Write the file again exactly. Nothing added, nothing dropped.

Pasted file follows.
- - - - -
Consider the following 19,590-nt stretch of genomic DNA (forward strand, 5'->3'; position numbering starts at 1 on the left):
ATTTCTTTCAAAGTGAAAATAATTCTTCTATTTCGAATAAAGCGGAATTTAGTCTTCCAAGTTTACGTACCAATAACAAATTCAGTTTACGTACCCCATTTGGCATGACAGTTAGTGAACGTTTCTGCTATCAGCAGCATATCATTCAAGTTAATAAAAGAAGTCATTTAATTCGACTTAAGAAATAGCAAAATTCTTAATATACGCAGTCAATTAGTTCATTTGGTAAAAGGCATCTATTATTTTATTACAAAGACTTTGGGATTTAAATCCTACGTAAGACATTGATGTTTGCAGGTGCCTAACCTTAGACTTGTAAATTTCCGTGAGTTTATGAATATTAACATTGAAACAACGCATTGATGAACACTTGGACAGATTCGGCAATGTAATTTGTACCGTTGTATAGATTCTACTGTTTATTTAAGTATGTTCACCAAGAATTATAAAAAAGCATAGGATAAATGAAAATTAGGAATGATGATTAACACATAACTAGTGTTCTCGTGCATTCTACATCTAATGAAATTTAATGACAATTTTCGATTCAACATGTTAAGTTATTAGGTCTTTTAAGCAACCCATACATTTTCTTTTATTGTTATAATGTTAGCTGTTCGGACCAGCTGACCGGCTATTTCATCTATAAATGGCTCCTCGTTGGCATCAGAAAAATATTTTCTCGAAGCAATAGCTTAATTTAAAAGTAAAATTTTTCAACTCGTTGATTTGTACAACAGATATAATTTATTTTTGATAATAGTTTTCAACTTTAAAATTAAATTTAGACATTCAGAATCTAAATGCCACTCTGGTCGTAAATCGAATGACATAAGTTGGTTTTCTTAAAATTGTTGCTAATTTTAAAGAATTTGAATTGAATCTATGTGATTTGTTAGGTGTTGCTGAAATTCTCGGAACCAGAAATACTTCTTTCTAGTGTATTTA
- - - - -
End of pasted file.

Consider the following 19,590-nt stretch of genomic DNA (forward strand, 5'->3'; position numbering starts at 1 on the left):
ATTTCTTTCAAAGTGAAAATAATTCTTCTATTTCGAATAAAGCGGAATTTAGTCTTCCAAGTTTACGTACCAATAACAAATTCAGTTTACGTACCCCATTTGGCATGACAGTTAGTGAACGTTTCTGCTATCAGCAGCATATCATTCAAGTTAATAAAAGAAGTCATTTAATTCGACTTAAGAAATAGCAAAATTCTTAATATACGCAGTCAATTAGTTCATTTGGTAAAAGGCATCTATTATTTTATTACAAAGACTTTGGGATTTAAATCCTACGTAAGACATTGATGTTTGCAGGTGCCTAACCTTAGACTTGTAAATTTCCGTGAGTTTATGAATATTAACATTGAAACAACGCATTGATGAACACTTGGACAGATTCGGCAATGTAATTTGTACCGTTGTATAGATTCTACTGTTTATTTAAGTATGTTCACCAAGAATTATAAAAAAGCATAGGATAAATGAAAATTAGGAATGATGATTAACACATAACTAGTGTTCTCGTGCATTCTACATCTAATGAAATTTAATGACAATTTTCGATTCAACATGTTAAGTTATTAGGTCTTTTAAGCAACCCATACATTTTCTTTTATTGTTATAATGTTAGCTGTTCGGACCAGCTGACCGGCTATTTCATCTATAAATGGCTCCTCGTTGGCATCAGAAAAATATTTTCTCGAAGCAATAGCTTAATTTAAAAGTAAAATTTTTCAACTCGTTGATTTGTACAACAGATATAATTTATTTTTGATAATAGTTTTCAACTTTAAAATTAAATTTAGACATTCAGAATCTAAATGCCACTCTGGTCGTAAATCGAATGACATAAGTTGGTTTTCTTAAAATTGTTGCTAATTTTAAAGAATTTGAATTGAATCTATGTGATTTGTTAGGTGTTGCTGAAATTCTCGGAACCAGAAATACTTCTTTCTAGTGTATTTA